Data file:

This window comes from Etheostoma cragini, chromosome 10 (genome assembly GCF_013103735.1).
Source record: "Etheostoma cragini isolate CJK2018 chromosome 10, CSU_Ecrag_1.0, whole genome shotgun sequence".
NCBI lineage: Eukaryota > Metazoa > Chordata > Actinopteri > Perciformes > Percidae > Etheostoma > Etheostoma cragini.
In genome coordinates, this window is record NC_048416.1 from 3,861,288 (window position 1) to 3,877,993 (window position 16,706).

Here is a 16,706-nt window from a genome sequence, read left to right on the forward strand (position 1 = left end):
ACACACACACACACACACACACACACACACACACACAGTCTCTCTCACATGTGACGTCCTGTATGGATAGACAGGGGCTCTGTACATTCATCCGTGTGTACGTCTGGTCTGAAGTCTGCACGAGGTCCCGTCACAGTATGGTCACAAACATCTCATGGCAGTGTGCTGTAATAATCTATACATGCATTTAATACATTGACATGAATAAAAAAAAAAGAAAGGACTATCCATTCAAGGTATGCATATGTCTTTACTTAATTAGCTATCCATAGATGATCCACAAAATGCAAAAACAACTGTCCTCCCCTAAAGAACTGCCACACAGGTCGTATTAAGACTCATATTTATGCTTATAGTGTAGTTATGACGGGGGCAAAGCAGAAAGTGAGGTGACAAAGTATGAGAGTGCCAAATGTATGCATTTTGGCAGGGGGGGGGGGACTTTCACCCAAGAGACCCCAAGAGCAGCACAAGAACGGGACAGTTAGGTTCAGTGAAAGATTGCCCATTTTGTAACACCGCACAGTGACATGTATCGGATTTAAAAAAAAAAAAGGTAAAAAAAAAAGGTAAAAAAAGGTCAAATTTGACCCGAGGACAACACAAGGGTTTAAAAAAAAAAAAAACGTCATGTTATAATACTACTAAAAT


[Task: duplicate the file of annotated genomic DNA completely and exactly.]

This window comes from Etheostoma cragini, chromosome 10 (genome assembly GCF_013103735.1).
Source record: "Etheostoma cragini isolate CJK2018 chromosome 10, CSU_Ecrag_1.0, whole genome shotgun sequence".
NCBI lineage: Eukaryota > Metazoa > Chordata > Actinopteri > Perciformes > Percidae > Etheostoma > Etheostoma cragini.
In genome coordinates, this window is record NC_048416.1 from 3,861,288 (window position 1) to 3,877,993 (window position 16,706).

Here is a 16,706-nt window from a genome sequence, read left to right on the forward strand (position 1 = left end):
ACACACACACACACACACACACACACACACACACACAGTCTCTCTCACATGTGACGTCCTGTATGGATAGACAGGGGCTCTGTACATTCATCCGTGTGTACGTCTGGTCTGAAGTCTGCACGAGGTCCCGTCACAGTATGGTCACAAACATCTCATGGCAGTGTGCTGTAATAATCTATACATGCATTTAATACATTGACATGAATAAAAAAAAAAGAAAGGACTATCCATTCAAGGTATGCATATGTCTTTACTTAATTAGCTATCCATAGATGATCCACAAAATGCAAAAACAACTGTCCTCCCCTAAAGAACTGCCACACAGGTCGTATTAAGACTCATATTTATGCTTATAGTGTAGTTATGACGGGGGCAAAGCAGAAAGTGAGGTGACAAAGTATGAGAGTGCCAAATGTATGCATTTTGGCAGGGGGGGGGGGACTTTCACCCAAGAGACCCCAAGAGCAGCACAAGAACGGGACAGTTAGGTTCAGTGAAAGATTGCCCATTTTGTAACACCGCACAGTGACATGTATCGGATTTAAAAAAAAAAAAGGTAAAAAAAAAAGGTAAAAAAAGGTCAAATTTGACCCGAGGACAACACAAGGGTTTAAAAAAAAAAAAAACGTCATGTTATAATACTACTAAAAT